<i>Book of Bieb</i> ... 'The story of the rise and fall of Justin Bieber, the only begotten Son of God'.

Book of Bieb ... 'The story of the rise and fall of Justin Bieber, the only begotten Son of God'. Photo: AP

It's a curious but little known 'fact' that the younger brother of Jesus is Justin Bieber.

His story will be revealed on Saturday in The Book of Bieb via 241 Tweets from no less an authority than God himself (@TheTweetOfGod). A relatively popular deity, God has 1.25 million followers but follows only one other person – the Bieb himself.

It's all part of the second Twitter Fiction Festival (@twfictionfest) and the brainchild of author David Javerbaum, whose @TheTweetOfGod tweets have been enraging and entertaining in equal measure for the past three years.

Profile picture of @TheTweetOfGod ... An unnerving Twitter stream by author David Javerbaum.

Profile picture of @TheTweetOfGod ... An unnerving Twitter stream by author David Javerbaum.

“God has been grabbing headlines ever since first creating the universe,” says Javerbaum/God in advance publicity for the new work. “His previous serious works as an author, the Old Testament, the New Testament, and the Koran, have sold an impressive 5 billion copies, with the first two in particular coming to be collectively regarded as something of a bible of their field.”

iTunes describes The Book of Bieb as: "A new book of the Bible devoted to the unholy life and times of Justin Bieber, penned by the Bieb's #1 fan and popular Twitter personality."

Other big name writers who are spinning yarns in 140 characters or fewer for the Twitter festival include Alexander McCall-Smith, author of the best-selling the No.1 Ladies' Detective Agency series, Graeme Simsion who wrote the massive hit The Rosie Project and Andrea Cremer, author of the bestselling Nightshade series.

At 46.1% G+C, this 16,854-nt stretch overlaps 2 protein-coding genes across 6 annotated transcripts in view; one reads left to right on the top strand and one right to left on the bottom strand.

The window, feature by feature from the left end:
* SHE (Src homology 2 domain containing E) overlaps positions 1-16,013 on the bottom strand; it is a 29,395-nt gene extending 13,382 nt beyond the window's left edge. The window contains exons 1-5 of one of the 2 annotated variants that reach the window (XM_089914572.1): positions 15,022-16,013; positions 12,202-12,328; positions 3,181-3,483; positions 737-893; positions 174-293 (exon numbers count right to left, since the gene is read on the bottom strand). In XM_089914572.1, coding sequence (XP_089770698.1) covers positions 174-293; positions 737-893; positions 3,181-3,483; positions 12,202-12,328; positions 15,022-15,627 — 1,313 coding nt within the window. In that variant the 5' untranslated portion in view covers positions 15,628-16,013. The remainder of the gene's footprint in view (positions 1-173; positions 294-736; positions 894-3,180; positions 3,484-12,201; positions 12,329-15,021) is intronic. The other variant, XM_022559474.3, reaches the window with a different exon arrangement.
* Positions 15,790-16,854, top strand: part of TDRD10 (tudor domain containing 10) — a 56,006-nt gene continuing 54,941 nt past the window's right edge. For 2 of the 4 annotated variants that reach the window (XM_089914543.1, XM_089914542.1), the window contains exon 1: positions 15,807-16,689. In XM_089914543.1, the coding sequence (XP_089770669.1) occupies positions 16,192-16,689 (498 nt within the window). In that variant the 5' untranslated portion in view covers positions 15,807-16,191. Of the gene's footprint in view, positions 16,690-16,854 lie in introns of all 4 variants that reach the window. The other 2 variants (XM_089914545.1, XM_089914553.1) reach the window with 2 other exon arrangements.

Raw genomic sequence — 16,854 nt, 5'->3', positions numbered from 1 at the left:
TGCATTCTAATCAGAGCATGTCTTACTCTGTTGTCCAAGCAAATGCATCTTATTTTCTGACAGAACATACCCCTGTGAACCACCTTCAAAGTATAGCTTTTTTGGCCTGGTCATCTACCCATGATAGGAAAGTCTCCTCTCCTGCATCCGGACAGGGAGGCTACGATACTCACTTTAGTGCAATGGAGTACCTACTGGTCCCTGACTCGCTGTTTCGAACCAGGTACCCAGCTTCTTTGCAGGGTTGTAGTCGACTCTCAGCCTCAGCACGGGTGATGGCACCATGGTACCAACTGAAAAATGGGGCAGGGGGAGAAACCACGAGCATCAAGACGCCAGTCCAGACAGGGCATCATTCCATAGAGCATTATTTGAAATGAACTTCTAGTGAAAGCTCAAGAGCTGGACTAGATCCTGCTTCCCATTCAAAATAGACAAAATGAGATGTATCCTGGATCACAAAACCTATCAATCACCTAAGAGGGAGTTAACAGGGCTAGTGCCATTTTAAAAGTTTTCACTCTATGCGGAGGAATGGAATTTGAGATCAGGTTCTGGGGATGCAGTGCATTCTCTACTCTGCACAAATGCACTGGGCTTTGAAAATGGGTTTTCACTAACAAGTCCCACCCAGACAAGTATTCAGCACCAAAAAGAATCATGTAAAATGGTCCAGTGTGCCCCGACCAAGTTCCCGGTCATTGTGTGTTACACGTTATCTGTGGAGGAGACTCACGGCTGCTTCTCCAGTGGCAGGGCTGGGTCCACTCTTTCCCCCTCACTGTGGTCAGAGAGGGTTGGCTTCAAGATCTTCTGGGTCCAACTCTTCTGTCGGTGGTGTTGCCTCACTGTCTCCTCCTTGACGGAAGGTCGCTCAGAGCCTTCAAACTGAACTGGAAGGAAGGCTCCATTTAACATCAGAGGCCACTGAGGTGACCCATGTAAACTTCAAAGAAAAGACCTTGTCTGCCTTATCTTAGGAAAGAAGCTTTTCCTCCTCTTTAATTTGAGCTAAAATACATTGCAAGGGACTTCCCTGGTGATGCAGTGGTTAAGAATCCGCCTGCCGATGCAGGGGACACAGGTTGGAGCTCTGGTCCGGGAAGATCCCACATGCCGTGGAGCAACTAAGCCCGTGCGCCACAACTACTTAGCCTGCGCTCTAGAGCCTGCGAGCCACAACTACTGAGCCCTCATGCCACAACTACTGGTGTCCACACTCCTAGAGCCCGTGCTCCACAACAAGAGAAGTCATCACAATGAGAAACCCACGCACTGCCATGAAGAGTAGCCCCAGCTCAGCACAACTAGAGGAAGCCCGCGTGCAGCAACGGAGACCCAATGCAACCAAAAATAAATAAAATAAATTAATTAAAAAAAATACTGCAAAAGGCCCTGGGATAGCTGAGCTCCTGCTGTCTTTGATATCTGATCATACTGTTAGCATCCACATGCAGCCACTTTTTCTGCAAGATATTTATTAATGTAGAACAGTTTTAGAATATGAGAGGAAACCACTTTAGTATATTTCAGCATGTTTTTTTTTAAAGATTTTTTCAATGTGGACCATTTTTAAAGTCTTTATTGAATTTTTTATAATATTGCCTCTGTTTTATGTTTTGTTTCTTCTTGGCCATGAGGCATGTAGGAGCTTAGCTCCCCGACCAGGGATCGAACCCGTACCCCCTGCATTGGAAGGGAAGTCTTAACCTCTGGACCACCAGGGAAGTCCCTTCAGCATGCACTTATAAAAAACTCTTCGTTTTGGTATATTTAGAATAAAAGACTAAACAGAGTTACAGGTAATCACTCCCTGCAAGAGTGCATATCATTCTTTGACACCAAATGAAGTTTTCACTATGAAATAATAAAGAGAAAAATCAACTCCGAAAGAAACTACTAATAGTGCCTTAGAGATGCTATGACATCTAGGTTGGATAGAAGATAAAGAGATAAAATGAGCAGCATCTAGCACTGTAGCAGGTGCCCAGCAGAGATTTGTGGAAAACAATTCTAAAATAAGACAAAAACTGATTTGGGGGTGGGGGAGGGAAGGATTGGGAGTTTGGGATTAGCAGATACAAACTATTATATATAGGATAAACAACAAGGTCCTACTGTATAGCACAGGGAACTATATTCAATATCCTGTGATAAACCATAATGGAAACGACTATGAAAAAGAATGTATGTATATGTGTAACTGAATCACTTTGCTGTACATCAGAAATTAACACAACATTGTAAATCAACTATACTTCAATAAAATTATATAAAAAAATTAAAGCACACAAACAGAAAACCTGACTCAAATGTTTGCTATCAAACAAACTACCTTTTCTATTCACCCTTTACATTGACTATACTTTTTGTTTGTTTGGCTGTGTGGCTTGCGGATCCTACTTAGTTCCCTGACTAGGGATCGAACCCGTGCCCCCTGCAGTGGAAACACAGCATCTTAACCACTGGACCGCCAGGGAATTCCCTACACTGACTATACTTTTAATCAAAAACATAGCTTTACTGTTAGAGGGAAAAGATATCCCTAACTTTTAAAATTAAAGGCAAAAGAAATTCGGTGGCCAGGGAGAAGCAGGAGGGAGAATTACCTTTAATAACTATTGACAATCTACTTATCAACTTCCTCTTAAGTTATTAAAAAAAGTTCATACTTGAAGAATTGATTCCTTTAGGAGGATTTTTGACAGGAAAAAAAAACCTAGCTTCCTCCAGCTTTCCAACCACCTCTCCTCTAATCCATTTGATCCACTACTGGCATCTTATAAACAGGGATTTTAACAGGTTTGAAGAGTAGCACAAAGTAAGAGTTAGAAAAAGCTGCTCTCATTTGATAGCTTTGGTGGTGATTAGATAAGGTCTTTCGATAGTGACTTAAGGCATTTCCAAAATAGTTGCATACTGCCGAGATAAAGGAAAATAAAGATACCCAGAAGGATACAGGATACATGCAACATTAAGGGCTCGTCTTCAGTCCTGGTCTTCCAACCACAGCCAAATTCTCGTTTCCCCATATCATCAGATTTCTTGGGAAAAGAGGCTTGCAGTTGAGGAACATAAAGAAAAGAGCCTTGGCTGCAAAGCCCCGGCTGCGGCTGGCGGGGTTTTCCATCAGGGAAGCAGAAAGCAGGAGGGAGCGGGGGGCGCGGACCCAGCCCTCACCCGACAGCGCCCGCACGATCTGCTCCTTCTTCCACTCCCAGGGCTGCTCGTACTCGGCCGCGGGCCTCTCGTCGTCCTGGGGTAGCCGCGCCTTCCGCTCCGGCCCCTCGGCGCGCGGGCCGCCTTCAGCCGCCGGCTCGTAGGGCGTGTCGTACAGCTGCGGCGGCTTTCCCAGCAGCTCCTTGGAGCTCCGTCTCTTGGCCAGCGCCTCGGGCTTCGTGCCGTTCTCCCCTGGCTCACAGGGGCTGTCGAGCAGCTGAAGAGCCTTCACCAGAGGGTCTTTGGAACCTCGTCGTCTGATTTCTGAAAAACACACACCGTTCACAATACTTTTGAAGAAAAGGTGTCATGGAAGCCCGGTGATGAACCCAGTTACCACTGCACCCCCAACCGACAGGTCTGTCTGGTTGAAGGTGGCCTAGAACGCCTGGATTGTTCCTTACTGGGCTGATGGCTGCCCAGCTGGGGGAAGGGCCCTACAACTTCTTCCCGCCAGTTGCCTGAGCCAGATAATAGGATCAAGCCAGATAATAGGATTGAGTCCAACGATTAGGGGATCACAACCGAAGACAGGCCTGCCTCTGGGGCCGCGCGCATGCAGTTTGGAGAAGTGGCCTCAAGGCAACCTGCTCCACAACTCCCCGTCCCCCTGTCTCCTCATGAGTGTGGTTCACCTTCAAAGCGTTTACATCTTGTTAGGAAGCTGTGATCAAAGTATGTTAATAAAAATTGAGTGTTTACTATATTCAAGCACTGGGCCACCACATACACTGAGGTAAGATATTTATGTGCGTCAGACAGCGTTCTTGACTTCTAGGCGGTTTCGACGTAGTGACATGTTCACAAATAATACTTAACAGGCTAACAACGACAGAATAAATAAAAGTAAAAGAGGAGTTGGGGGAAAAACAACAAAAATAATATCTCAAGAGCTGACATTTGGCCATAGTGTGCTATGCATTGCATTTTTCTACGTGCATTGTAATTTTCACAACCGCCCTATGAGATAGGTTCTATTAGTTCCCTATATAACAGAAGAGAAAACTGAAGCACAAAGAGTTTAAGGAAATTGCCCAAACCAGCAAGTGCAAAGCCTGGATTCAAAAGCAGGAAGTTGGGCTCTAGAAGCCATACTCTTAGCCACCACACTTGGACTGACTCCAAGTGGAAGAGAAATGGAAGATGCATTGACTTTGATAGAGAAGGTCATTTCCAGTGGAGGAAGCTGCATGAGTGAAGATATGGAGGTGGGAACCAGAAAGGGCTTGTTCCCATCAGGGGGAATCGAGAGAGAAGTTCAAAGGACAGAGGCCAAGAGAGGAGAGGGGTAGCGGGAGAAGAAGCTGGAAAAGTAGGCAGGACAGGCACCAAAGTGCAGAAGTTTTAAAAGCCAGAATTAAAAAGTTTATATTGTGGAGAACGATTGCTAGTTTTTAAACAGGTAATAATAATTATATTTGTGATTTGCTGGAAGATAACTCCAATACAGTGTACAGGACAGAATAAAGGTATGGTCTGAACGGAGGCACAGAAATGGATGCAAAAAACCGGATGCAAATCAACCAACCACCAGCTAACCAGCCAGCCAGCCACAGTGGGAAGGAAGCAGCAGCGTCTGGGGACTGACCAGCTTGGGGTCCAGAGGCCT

Alongside the 25 recognised authors, another 25 competition winners are tweeting out their stories in the five-day virtual festival. From romance to science-fiction and horror to poetry, no genre will go untweeted.

And, this being Twitter, there is plenty of opportunity for interaction with readers and creative uses of the medium.

“We love fiction that uses Twitter functionality in the most creative way possible,” say the organisers. “That means perhaps something more than just tweeting out a narrative line-by-line.”

Techniques that have been used in “Twitterature” include creating multiple accounts for characters, who then interact online; crowd-sourcing to create a collaborative story; and setting up parody accounts.

For more details and a schedule see twitterfictionfestival.com or search the hashtag #twitterfiction on Twitter.